The comparative analyses of lactate content changes in the blood of exposed rats on “hot plate” setup for 1 min, where the temperature of the plate was adjusted to three preliminary chosen values (210C (sham), 38 °C (painless) and 52.2 °C (painful)) are presented in (Figure 2). According to the obtained data the animal placement on the “hot plate” with 38 °C for 1 min. has led to the decrease of the lactate concentration in rat blood by 27.82% as compared to sham, while in case of 52.2 °C -adjusted “hot plate” the increase of the lactate concentration by 31.9 % has been recorded. In the next series of experiments the water contents of the sampled heart muscle, brain cortex and cerebellum tissues of animals preliminarily placed on 21 °C -, 38 °C - and 52.2 °C -adjusted “hot plate” (for 1 min) has been studied (Figure 2).

As it can be seen in (Figure 3a), in case of 21 °C no changes are recorded, while in 38 °C and 52.2 °C groups’ contradictory effects are manifested, i.e. 38 °C treatment causes the elevation of hydration by 3.6%, and 52.2 °C decreases the elevation of heart muscle hydration by 2.1%. All sample groups are compared to the intact group. In this group the hydration of heart muscle is assessed without “hot plate” application.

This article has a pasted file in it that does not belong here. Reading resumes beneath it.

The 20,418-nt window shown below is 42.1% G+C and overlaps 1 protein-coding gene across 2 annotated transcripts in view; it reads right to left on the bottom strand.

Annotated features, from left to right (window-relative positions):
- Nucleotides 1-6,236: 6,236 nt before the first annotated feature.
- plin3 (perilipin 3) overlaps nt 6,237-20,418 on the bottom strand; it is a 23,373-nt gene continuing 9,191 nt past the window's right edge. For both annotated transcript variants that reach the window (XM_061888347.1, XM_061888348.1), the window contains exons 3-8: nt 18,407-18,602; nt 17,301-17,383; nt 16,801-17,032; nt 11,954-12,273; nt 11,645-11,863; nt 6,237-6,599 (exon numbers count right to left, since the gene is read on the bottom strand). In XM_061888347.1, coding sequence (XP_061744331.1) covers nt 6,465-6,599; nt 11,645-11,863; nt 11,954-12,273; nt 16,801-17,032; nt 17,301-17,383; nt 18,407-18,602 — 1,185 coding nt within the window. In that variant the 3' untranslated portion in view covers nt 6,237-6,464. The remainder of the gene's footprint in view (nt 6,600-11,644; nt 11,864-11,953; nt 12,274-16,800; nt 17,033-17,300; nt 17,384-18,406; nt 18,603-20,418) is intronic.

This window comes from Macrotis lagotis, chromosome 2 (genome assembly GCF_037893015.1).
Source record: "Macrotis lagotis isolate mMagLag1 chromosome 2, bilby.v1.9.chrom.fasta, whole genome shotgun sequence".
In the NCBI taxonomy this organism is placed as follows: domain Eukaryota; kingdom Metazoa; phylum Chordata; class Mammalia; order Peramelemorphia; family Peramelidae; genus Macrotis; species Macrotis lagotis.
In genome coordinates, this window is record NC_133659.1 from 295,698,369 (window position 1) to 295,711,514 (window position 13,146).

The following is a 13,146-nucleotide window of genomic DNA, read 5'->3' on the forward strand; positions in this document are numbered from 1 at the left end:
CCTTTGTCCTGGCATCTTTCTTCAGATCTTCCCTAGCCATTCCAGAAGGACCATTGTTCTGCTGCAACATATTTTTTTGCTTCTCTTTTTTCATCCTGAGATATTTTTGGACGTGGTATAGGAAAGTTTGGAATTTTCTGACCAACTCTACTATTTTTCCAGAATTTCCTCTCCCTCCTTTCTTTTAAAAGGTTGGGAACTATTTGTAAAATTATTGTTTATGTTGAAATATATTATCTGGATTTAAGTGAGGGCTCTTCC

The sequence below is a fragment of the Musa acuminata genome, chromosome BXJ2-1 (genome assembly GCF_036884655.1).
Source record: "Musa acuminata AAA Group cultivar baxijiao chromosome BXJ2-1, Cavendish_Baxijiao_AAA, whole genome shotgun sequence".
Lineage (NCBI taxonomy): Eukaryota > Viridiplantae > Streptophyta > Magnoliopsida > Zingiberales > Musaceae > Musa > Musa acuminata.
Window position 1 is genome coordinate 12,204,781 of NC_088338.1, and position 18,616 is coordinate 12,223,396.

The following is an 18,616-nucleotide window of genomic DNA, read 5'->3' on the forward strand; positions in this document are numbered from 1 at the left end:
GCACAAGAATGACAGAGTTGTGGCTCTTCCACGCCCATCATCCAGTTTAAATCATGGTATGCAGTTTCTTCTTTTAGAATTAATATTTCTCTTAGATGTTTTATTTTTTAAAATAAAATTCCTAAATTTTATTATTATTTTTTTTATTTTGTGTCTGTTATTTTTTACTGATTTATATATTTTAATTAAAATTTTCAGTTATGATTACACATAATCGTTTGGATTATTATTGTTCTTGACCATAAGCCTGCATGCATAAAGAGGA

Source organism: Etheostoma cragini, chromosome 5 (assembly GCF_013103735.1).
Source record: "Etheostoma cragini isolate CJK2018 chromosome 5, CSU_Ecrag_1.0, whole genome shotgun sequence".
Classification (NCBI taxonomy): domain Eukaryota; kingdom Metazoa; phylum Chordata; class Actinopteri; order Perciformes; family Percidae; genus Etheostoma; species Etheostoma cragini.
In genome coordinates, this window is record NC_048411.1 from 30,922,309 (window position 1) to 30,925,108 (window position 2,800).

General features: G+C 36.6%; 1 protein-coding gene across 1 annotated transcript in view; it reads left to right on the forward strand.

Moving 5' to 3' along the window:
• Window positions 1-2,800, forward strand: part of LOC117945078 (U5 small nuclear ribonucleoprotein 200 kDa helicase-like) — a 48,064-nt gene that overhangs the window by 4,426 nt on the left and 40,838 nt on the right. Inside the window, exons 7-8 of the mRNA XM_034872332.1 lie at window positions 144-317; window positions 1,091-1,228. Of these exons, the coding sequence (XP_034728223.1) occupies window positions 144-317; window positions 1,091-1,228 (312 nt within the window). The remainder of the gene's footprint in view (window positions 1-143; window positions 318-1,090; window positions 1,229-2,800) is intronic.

In brain cortex tissue samples have pronounced hydration in all temperatures compared with intact group by 4.9%, 7.3% and 3.7%, correspondingly (Figure 3b).

The cerebellum exhibits no statistically significant changes in 21 °C and 38 °C groups, and only 52.2 °C heating elevates the hydration level by 10.4% (Figure 3c), which can be explained by the fact that the cerebellum, being the center of the animal body equilibrium, is excited as a result of animal leg raising in response to the high temperature (painful) impact. Further experiments performed with the incubation of samples in PS for 30 min. have shown that as a result of all temperature treatments of rats, the heart muscles express dehydration in all cases, which can be conditioned by depression of metabolism and calcium accumulation as a consequence of incubation in the room condition (Figure 3 & 4).

In brain tissues (cortex and cerebellum) another picture is observed. Both represent hydration after 380C and 52.2 °C treatment and after incubation in PS (Figure 4b & 4c), however in 21 °C cortex and cerebellum are dehydrated. The following experiments were performed with the use of high (10-4M) and low (10-9M) doses of ouabain containing PS. In both cases heart muscle, brain cortex and cerebellum tissue samples of the three investigated groups (21 °C -, 38 °C - and 52.2 °C -heated) were incubated in above mentioned solutions during 30 min., after that they were washed in PS. As Figure 5 indicates 10-4M ouabain leads to statistically significant hydration in heart muscle, brain cortex and cerebellum tissues. The horizontal line represents the data on the animals preliminarily placed on 21 °C “hot plate” and after decapitation, sampled heart muscle, brain cortex and cerebellum tissues were incubated in 10ml PS for 30 min. In case of incubation of samples in 10-9M ouabain containing PS the hydration of all tissues was manifested in 38 °C and 52.2 °C groups only, while in 21 °C group heart and cerebellum tissues were dehydrated and the brain cortex was non-statistically hydrated (Figure 5 & 6).